This is of little consolation to Nationals fans after the club lost in heartbreaking fashion during the NLDS against the Cardinals, but it turns out that Drew Storen wasn’t quite at 100 percent when the season came crashing down. In fact, CBS Sports’ Jon Heyman hears that Storen was pitching through “excruciating” back pain.
It might have been easy at some point during interview after interview he has done this winter and spring to let slip that he was having terrible back pain in Game 5, that he’d spend much of the final three days in the trainers room receiving treatment for back spasms others described as unbearable. Not him, though. Storen wouldn’t say a thing about it. Still won’t. Not really.
Storen merely said that he “wanted to be out there” and that he “grinded,” but Jayson Werth was a bit more forthcoming.
“He was having real bad back spasms. That was the third day (pitching) in a row,” teammate Jayson Werth said. “He was banged up, man. No one knew. For him to just have the balls to go out there, that says a lot about him.”
“I’m not blaming his injury,” Werth said. “He just wasn’t healthy.”
Werth said that “no one knew,” but if Storen was getting treatment during the series, I’m going to assume that manager Davey Johnson was aware of it. And that makes it all the more curious that Storen pitched in an 8-0 loss in Game 3 despite the distinct possibility that he could be needed in the next two games. Again, doesn’t matter much now, but it’s interesting to think about now that we have some added context.
With the 2017 World Baseball Classic around the corner, Team Israel has reportedly reached out to Indians second baseman Jason Kipnis, per MLB Network’s Jon Morosi. Tournament rules stipulate that a player’s roster eligibility can be achieved in one of several ways: they were born in the country in question or hold citizenship/permanent legal residence there (or are simply capable of qualifying for citizenship), or one of their parents was born in the country or holds citizenship/permanent legal residence there.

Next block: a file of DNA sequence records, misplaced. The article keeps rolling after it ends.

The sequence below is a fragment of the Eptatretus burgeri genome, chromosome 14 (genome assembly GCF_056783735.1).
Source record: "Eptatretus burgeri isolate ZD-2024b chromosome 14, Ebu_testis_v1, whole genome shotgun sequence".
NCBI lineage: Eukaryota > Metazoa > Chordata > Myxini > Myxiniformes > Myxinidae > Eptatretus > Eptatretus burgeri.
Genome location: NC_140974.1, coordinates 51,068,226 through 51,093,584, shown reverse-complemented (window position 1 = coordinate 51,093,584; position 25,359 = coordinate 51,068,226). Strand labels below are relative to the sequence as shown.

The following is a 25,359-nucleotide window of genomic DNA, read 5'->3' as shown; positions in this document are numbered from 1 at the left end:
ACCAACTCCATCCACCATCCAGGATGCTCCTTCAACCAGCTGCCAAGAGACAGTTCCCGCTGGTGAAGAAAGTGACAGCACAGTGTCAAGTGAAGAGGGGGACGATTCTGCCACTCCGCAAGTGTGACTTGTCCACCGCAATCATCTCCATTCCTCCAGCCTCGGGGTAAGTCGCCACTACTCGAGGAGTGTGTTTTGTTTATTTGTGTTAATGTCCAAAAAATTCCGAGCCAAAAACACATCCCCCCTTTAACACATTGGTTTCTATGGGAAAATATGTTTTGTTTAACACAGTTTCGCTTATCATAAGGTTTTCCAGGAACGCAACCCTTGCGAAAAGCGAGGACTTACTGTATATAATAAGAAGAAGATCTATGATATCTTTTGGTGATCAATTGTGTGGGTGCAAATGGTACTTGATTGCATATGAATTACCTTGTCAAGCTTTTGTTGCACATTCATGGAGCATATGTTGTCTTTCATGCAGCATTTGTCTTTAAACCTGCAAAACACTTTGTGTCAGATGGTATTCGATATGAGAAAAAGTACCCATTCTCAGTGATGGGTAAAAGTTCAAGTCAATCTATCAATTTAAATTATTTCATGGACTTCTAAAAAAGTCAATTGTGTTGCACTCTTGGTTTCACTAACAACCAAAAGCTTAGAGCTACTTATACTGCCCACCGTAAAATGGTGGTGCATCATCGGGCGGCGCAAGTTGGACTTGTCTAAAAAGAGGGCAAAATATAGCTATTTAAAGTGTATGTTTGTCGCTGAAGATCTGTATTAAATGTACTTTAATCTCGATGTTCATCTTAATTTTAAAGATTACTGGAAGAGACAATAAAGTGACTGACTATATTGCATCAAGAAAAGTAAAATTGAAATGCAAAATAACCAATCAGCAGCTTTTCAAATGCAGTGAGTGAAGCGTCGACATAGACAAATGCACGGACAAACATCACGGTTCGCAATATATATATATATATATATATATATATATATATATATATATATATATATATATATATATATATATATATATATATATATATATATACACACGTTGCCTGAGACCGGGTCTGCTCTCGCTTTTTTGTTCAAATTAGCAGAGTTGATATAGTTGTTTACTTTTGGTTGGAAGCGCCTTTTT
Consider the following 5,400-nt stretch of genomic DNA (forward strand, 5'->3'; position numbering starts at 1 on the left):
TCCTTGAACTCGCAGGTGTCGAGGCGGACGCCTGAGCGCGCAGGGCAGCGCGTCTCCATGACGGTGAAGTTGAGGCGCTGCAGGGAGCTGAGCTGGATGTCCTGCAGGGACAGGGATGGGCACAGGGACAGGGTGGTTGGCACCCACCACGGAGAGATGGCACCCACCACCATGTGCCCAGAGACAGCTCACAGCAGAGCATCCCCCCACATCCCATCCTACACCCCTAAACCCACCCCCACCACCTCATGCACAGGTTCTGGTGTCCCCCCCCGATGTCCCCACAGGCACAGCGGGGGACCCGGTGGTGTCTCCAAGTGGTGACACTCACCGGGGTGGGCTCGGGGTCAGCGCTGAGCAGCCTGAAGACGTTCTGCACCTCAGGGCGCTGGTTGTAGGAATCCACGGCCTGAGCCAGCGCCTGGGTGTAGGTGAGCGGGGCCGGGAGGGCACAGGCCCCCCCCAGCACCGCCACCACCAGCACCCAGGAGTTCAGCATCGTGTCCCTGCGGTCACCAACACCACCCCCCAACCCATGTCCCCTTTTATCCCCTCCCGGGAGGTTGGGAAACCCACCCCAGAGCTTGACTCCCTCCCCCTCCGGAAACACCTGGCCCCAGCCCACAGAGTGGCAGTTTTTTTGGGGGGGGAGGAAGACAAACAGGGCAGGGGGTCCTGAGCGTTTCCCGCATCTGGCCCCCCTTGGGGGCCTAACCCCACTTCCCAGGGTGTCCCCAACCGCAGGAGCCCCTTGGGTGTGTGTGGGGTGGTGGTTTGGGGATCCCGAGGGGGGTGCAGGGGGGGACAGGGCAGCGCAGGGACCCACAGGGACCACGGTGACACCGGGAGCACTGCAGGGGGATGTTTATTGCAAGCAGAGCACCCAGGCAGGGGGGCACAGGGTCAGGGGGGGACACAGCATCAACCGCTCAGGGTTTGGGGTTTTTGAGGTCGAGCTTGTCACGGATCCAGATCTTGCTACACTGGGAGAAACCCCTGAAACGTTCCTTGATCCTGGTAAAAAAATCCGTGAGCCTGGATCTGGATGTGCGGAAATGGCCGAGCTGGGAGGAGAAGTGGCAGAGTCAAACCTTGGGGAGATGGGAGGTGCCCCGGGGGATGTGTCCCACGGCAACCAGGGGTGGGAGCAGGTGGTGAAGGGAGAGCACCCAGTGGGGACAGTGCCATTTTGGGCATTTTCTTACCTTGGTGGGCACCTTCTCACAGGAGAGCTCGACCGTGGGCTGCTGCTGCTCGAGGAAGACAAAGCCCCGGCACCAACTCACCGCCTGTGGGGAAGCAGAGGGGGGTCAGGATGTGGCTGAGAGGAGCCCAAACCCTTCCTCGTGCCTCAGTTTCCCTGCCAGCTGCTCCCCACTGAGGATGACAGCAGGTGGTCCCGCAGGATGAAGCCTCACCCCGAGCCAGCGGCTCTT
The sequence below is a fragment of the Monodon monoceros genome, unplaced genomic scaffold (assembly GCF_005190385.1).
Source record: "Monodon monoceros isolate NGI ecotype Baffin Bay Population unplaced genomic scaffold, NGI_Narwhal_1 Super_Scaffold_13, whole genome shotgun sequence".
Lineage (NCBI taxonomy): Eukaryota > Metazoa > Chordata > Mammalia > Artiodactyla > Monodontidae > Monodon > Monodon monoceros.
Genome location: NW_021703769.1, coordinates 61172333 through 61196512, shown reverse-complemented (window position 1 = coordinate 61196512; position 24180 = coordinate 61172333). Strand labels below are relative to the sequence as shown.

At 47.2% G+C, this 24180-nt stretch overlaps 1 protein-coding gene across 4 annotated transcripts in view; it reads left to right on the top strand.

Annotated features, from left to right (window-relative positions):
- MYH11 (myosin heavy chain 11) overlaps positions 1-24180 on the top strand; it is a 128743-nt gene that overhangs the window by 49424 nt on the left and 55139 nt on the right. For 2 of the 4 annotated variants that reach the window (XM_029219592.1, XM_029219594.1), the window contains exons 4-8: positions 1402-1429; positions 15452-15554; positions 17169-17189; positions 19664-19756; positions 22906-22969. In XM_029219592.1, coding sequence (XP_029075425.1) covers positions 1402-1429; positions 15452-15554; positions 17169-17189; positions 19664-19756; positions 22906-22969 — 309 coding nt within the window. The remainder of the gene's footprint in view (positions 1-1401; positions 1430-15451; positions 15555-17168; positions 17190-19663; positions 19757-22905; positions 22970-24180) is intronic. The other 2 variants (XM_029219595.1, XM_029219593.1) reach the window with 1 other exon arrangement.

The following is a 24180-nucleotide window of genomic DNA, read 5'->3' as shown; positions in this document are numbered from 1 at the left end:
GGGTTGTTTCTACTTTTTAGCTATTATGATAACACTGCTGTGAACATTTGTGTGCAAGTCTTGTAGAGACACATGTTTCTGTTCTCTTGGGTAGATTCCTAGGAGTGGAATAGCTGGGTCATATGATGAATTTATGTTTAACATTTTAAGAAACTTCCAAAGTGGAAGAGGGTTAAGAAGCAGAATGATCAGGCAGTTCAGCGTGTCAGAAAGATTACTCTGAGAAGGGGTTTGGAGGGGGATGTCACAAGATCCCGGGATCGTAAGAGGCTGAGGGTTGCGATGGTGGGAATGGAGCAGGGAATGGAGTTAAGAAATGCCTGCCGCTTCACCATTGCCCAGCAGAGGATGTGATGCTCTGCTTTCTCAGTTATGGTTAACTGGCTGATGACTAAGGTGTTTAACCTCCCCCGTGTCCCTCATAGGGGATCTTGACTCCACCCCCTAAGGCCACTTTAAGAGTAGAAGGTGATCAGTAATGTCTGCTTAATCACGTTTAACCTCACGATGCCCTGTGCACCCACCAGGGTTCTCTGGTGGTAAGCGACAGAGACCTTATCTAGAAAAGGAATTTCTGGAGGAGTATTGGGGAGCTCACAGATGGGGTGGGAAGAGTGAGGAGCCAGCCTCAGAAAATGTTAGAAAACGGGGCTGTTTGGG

For Kipnis, it’s the latter. Kipnis’ father, Mark Kipnis, is Jewish. That gives Kipnis the status he needs to suit up for Team Israel, despite the fact that he is a practicing Roman Catholic. He has yet to confirm or deny his participation in the competition.
Fifteen players have confirmed for Team Israel so far, including Mets’ infielder/outfielder Ty Kelly and free agents Sam Fuld, Nate Freiman, Jason Marquis and Jeremy Bleich. Per MLB.com’s Chad Thornburg, eight minor leaguers will also appear for the team. Like Kipnis, at least three other major leaguers are eligible for Team Israel’s roster but have yet to accept or decline involvement in the WBC: Dodgers center fielder Joc Pederson, Mariners infielder/outfielder Danny Valencia and free agent left-hander Craig Breslow.
Free agent first baseman James Loney has reportedly signed a minor league deal with the Rangers, per FanRag Sports’ Jon Heyman. The deal includes an invite to spring training and a $1 million salary if he makes the major league roster in 2017.
Loney picked up a one-year stint and starting role with the Mets in 2016, slashing .265/.307/.397 with nine home runs in 336 PA. While his numbers were down a hair from the .280/.322/.357 batting line he produced with the Rays in 2015, he provided the Mets with a necessary, if underwhelming upgrade over an injured Lucas Duda through most of the season.
The 32-year-old infielder is expected to have some competition at first base, with at least five other candidates in the mix: Jurickson Profar, Ronald Guzman, Ryan Rua, Joey Gallo and Josh Hamilton. Rumor has it that the team is planning on platooning Rua and Profar in 2017, barring any impressive breakouts or injuries during spring training, though Loney could still provide the club with some veteran depth and a decent left-handed bat off the bench.